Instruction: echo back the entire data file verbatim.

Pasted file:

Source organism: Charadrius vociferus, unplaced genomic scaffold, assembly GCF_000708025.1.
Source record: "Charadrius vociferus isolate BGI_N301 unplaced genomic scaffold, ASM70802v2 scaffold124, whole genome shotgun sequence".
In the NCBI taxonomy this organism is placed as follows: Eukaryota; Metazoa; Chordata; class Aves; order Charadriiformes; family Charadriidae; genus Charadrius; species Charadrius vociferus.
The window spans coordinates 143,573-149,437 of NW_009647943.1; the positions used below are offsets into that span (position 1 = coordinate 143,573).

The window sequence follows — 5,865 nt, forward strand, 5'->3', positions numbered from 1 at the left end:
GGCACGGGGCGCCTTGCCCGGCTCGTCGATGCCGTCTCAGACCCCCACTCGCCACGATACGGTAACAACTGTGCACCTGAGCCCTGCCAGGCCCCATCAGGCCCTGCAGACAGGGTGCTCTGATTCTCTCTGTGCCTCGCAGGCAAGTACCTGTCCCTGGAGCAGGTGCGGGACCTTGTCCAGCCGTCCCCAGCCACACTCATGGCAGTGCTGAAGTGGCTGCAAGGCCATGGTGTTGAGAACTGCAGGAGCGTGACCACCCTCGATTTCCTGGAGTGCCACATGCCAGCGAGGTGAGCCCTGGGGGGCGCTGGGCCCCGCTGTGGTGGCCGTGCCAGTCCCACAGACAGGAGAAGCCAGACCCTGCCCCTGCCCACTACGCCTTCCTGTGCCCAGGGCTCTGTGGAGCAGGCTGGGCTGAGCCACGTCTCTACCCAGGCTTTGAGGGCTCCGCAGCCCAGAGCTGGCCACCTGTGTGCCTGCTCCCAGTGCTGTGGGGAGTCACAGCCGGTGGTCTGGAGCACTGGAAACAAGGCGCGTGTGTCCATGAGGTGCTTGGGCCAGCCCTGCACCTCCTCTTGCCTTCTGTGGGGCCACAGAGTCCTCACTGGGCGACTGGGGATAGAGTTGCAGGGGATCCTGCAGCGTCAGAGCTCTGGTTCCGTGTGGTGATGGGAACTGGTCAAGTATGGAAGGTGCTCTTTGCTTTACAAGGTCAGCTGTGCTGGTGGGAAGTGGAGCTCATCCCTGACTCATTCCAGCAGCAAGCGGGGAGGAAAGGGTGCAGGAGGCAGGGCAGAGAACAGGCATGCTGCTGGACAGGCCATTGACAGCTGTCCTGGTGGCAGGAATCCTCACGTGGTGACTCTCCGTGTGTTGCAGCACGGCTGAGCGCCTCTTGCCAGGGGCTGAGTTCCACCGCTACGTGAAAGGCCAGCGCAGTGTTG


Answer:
Source organism: Charadrius vociferus, unplaced genomic scaffold, assembly GCF_000708025.1.
Source record: "Charadrius vociferus isolate BGI_N301 unplaced genomic scaffold, ASM70802v2 scaffold124, whole genome shotgun sequence".
In the NCBI taxonomy this organism is placed as follows: Eukaryota; Metazoa; Chordata; class Aves; order Charadriiformes; family Charadriidae; genus Charadrius; species Charadrius vociferus.
The window spans coordinates 143,573-149,437 of NW_009647943.1; the positions used below are offsets into that span (position 1 = coordinate 143,573).

The window sequence follows — 5,865 nt, forward strand, 5'->3', positions numbered from 1 at the left end:
GGCACGGGGCGCCTTGCCCGGCTCGTCGATGCCGTCTCAGACCCCCACTCGCCACGATACGGTAACAACTGTGCACCTGAGCCCTGCCAGGCCCCATCAGGCCCTGCAGACAGGGTGCTCTGATTCTCTCTGTGCCTCGCAGGCAAGTACCTGTCCCTGGAGCAGGTGCGGGACCTTGTCCAGCCGTCCCCAGCCACACTCATGGCAGTGCTGAAGTGGCTGCAAGGCCATGGTGTTGAGAACTGCAGGAGCGTGACCACCCTCGATTTCCTGGAGTGCCACATGCCAGCGAGGTGAGCCCTGGGGGGCGCTGGGCCCCGCTGTGGTGGCCGTGCCAGTCCCACAGACAGGAGAAGCCAGACCCTGCCCCTGCCCACTACGCCTTCCTGTGCCCAGGGCTCTGTGGAGCAGGCTGGGCTGAGCCACGTCTCTACCCAGGCTTTGAGGGCTCCGCAGCCCAGAGCTGGCCACCTGTGTGCCTGCTCCCAGTGCTGTGGGGAGTCACAGCCGGTGGTCTGGAGCACTGGAAACAAGGCGCGTGTGTCCATGAGGTGCTTGGGCCAGCCCTGCACCTCCTCTTGCCTTCTGTGGGGCCACAGAGTCCTCACTGGGCGACTGGGGATAGAGTTGCAGGGGATCCTGCAGCGTCAGAGCTCTGGTTCCGTGTGGTGATGGGAACTGGTCAAGTATGGAAGGTGCTCTTTGCTTTACAAGGTCAGCTGTGCTGGTGGGAAGTGGAGCTCATCCCTGACTCATTCCAGCAGCAAGCGGGGAGGAAAGGGTGCAGGAGGCAGGGCAGAGAACAGGCATGCTGCTGGACAGGCCATTGACAGCTGTCCTGGTGGCAGGAATCCTCACGTGGTGACTCTCCGTGTGTTGCAGCACGGCTGAGCGCCTCTTGCCAGGGGCTGAGTTCCACCGCTACGTGAAAGGCCAGCGCAGTGTTG